by Mark Van Streefkerk
For Chef Melissa Miranda, Musang has always been more than a restaurant. The popular popup found a permanent home in North Beacon Hill at the beginning of this year, and through the crisis of COVID-19, pivoted to a community kitchen as well as restaurant, offering free or pay-what-you-can meals during the pandemic. Musang is one of seven restaurants and popups that form the Seattle Kitchen Collective, a grassroots collective of like-minded chefs who provide meals for community members who need them. Now through Little Wildcats cooking classes, Miranda, Chef Amelia Franada, and Chef Marizel Yuen are sharing Filipinx culture with the youngest in the community.
Continue reading Musang Little Wildcats Cooking Classes Teach Kids About Filipinx Culture and Language Through Food
by Liz Covey, LMHC
Question: Help! Lazy monsters have taken over my house! In other words, my kids aren’t doing so good. All they ever want to do is play video games or watch YouTube. When I ask them to do something like a chore, or even their homework, they bite my head off. What can we do to make it through this long winter?
Continue reading Ask a Therapist: Want to Help Your Frustrated Kids Survive This Hell Year? Try Encouraging Their Meltdowns
by Ronnie Estoque
“If we don’t get it, shut it down!” was among the shouts that rang through the streets of downtown Seattle yesterday as Christian Smalls led a Black Friday protest against Amazon. Smalls, a five-year employee of the Seattle-based online retail giant, was fired in March of this year for speaking out about workers contracting COVID-19 at an Amazon warehouse in Staten Island, New York.
Smalls, who since has become an outspoken critic of Amazon’s labor practices, formed his own organization called The Congress of Essential Workers (T.C.O.E.W.) to raise awareness about Amazon’s widely reported labor practices. During the pandemic he led a protest of about 50 Amazon workers to urge the company to close down the Staten Island facility after positive cases of COVID-19 were made public. He was then fired by Amazon following the protest, and on November 12, decided to file a class action lawsuit against the company for a termination he views as unjustified.
“They [Amazon] took away the hazard pay back in June; they took away the unlimited paid time off, and people are still contracting this virus,” Smalls said. “They [Amazon workers] deserve a pay increase; essential workers should be paid as a necessity.”
Continue reading Fired NY Amazon Employee Leads Black Friday Protests at Seattle Amazon HQ
by Sally James
Federico Olivas and Julian Perez are both dancers in the same folk group, Bailadores de Bronce, that celebrates Mexican traditions. They both work in healthcare. And in recent weeks, both survived COVID-19. For each of them, this past Thanksgiving included an extra helping of gratitude.
Continue reading Two Healthcare Workers Describe Their Fever Journeys With COVID-19
by Ben Mitchell
In 1990 Washington State passed the Growth Management Act to help our cities and counties accommodate rapid growth while protecting what makes our state a great place to live: vibrant and diverse cities, beautiful wilderness and coastal areas, and working farmland.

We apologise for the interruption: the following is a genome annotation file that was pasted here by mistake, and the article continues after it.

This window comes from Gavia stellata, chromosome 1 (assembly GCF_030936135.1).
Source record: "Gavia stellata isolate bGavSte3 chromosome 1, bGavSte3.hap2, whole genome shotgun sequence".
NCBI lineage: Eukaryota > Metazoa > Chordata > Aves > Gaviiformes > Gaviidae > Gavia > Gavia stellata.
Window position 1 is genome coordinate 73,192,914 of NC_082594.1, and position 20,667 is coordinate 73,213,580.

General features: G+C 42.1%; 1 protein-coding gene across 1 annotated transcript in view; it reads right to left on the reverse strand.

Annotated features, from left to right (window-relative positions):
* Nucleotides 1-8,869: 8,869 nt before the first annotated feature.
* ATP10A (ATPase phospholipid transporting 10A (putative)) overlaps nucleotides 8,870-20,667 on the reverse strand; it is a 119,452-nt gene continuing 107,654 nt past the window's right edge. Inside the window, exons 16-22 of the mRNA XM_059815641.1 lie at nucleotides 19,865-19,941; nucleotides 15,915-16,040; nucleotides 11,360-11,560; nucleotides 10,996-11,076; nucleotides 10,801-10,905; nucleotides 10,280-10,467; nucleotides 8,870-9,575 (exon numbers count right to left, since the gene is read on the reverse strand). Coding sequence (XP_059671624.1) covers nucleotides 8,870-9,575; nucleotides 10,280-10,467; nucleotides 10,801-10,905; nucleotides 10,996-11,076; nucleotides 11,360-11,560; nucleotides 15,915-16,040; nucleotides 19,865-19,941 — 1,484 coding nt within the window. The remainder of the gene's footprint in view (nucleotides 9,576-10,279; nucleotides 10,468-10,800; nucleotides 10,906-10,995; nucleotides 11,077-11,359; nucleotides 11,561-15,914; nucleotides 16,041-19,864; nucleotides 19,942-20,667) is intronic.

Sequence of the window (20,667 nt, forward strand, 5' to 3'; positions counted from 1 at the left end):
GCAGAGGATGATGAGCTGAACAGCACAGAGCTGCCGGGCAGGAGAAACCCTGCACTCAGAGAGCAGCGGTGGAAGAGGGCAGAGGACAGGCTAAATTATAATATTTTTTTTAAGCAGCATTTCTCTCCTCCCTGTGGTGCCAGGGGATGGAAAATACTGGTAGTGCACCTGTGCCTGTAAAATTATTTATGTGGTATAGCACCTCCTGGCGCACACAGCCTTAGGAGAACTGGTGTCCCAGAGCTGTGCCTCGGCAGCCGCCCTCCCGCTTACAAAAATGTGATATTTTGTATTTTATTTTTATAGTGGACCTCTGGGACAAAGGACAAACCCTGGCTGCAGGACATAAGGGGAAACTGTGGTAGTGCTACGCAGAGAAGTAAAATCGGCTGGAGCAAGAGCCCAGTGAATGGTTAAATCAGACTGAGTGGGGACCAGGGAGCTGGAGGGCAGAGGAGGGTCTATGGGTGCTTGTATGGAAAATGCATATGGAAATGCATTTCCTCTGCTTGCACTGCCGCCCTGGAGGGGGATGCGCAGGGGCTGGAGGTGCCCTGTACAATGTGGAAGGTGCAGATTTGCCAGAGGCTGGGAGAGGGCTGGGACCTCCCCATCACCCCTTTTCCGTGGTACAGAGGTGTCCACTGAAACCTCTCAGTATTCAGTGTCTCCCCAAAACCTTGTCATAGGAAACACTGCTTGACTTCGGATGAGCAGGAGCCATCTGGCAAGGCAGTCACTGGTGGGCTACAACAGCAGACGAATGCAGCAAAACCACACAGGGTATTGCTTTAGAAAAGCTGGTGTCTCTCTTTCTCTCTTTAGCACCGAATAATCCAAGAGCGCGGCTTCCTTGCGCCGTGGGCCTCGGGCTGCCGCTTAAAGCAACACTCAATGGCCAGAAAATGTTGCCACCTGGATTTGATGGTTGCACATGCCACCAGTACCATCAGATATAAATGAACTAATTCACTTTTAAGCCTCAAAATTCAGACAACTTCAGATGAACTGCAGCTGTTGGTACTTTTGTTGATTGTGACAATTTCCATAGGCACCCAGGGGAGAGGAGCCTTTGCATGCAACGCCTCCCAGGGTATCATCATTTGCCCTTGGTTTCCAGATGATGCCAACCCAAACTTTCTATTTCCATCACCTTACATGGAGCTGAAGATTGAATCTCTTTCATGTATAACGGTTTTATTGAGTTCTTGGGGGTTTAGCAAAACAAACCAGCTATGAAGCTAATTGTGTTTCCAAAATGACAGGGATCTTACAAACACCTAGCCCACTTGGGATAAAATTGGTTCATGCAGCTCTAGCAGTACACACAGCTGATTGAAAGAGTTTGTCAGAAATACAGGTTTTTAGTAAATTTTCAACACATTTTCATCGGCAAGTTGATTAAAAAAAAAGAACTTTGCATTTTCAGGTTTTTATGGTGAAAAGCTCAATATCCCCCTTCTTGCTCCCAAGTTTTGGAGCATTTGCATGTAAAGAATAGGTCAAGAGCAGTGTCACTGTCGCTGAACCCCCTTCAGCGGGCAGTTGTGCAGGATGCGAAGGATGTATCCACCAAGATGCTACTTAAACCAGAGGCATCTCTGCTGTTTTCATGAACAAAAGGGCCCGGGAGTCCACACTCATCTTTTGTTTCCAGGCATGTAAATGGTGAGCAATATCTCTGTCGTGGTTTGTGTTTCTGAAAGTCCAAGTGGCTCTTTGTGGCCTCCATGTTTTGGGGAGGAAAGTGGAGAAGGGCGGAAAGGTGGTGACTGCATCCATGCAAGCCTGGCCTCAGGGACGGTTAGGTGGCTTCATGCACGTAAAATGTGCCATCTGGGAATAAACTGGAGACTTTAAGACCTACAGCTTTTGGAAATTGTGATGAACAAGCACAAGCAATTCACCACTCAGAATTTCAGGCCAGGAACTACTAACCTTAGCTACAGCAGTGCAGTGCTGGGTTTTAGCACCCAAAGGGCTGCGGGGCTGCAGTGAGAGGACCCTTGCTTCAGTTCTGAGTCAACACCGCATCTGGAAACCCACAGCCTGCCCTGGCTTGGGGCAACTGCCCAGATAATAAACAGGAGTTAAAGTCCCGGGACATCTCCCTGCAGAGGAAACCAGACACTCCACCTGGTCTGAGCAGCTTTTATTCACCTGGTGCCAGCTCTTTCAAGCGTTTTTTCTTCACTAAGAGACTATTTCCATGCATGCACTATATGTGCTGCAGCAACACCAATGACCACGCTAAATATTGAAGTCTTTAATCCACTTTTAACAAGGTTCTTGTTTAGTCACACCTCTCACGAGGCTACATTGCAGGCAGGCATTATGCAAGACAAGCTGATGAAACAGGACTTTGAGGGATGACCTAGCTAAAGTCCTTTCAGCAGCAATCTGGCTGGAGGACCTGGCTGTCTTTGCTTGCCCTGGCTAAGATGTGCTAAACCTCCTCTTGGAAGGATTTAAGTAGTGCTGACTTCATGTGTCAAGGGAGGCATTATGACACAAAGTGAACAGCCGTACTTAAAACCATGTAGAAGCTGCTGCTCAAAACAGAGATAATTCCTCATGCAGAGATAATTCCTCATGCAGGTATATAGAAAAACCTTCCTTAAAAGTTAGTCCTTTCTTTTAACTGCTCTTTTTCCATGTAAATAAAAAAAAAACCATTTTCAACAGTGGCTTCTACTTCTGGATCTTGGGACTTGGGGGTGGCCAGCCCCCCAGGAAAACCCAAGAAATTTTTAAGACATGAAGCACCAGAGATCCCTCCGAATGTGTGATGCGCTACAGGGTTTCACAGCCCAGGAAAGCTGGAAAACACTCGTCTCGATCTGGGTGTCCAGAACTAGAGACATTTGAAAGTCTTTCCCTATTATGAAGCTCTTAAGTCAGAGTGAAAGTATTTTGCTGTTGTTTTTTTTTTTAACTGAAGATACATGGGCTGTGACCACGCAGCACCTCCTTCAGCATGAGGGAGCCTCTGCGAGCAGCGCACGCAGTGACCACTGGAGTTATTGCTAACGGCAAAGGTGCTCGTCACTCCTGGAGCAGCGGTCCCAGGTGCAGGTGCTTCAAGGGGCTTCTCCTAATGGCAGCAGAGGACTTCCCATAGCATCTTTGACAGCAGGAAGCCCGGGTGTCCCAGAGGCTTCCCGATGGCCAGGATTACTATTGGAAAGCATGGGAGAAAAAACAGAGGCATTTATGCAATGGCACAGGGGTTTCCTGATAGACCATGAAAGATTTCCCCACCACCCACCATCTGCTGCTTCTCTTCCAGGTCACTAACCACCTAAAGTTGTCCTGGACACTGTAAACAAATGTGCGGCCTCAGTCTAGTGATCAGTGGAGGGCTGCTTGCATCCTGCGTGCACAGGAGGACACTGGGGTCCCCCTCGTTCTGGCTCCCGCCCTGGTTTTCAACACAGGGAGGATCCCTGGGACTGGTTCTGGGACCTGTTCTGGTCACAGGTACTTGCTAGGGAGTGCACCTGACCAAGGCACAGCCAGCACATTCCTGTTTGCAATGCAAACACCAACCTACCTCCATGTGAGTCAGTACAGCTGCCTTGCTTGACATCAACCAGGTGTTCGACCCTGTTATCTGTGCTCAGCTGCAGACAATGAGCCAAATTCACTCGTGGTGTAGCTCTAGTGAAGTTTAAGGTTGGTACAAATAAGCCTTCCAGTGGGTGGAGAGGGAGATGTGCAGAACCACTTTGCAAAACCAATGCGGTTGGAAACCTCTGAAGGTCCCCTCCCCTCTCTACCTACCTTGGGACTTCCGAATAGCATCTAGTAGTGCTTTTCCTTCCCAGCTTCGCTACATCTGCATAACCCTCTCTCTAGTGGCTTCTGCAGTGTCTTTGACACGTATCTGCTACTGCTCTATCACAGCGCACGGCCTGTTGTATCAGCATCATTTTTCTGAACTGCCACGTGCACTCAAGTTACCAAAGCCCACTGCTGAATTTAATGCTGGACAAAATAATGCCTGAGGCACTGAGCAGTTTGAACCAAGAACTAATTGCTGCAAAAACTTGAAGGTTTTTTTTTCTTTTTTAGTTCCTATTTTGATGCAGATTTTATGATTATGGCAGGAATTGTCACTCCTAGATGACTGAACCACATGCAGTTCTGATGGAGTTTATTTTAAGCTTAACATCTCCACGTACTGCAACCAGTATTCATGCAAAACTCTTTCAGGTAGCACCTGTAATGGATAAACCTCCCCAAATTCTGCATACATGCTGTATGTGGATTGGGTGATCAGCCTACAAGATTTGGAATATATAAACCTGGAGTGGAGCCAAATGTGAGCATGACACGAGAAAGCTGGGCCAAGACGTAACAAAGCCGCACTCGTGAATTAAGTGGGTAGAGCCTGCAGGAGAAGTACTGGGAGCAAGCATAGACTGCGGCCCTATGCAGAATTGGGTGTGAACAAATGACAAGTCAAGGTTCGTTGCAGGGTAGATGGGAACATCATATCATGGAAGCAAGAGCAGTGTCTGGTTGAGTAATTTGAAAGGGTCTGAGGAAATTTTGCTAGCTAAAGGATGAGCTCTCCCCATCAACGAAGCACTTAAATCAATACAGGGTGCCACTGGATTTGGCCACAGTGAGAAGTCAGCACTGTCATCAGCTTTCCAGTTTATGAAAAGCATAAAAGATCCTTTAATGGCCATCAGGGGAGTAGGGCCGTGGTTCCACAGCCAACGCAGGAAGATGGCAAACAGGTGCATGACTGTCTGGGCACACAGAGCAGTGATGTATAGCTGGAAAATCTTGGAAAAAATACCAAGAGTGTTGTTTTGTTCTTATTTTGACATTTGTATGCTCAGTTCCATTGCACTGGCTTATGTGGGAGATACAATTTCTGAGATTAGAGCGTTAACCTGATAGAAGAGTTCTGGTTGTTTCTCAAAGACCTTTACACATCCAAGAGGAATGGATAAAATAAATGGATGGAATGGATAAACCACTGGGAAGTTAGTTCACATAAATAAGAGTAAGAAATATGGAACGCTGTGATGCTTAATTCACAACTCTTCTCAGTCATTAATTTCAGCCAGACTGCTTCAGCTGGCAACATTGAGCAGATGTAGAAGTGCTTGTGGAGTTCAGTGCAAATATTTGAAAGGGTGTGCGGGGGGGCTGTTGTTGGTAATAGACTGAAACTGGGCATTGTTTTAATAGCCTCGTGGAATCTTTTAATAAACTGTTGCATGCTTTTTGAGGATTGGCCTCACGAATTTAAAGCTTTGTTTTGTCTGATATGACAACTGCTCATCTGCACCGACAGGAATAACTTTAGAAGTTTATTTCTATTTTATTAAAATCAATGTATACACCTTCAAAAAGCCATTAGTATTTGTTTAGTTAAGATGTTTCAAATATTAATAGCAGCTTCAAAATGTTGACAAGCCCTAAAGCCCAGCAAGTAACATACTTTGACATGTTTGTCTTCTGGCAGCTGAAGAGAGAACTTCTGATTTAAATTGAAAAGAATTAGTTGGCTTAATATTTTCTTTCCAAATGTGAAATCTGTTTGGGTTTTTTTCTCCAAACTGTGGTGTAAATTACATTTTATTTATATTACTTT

Continue reading OPINION: Washington Can’t Wait for Affordable Housing
by Kevin Schofield
This week’s “long reads” has just one topic, but two related papers worth reading. Scientists now have a very good idea why older people tend to have more serious cases of COVID-19. And there are some very important implications of this, which we can take action on today.
Continue reading WEEKEND READS: Why Older People Tend to Have More Serious Cases of COVID-19
by Susan Fried
If you’ve recently driven in the Central District, you may have noticed some new, colorful portraits appearing on traffic signal boxes at important neighborhood intersections. Artists or organizations can submit applications for permits to paint signal boxes online through the Seattle Department of Transportation services portal. The art program began in 2009 and has resulted in the transformation of hundreds of gray uninspiring boxes all over Seattle to beautiful artistic expressions by artists and community groups.
Continue reading PHOTO ESSAY: CD Traffic Box Art, by Desmond Hansen, Honors Black Seattle Icons
by Beverly Aarons
Certain human qualities are innate: the suckling instinct of a newborn baby, eating when hungry, drinking when thirsty, a reflexive kick when your knee is thumped. But there are other human qualities that only emerge through collective agreement, or what we call culture: the belief in individualism or the nuclear family, the desire to eat poultry instead of insects, the preference for a hike in the woods or a Saturday night watching football. Beyond the surface, culture shapes the way human groups (and individuals) view the world and their place in it.
Continue reading Che Sehyun’s ‘The Future Ancient’ Embraces Culture Without Borders
by Colleen Echohawk
The elders always have something to teach us. Sometimes I am so busy, worried, and stressed that I miss it. I miss their quiet and unassuming teaching steeped in hard years of experience that gently guides us. Recently, I stood outside of the Chief Seattle Club at a table, watching the line of relatives who have been experiencing homelessness; they were waiting for us to open the food line. The line was expansive, reaching all the way down the block. This population already struggles with food insecurity, but the pandemic has worsened an already tragic situation. Hundreds of our homeless relatives were hungry, waiting for our staff at the Chief Seattle Club to bring out nutritious and delicious meals to quell their hunger and offer kind words of support and comfort in an unsupportive and incredibly uncomfortable situation.
Continue reading OPINION: Becoming a Good Ancestor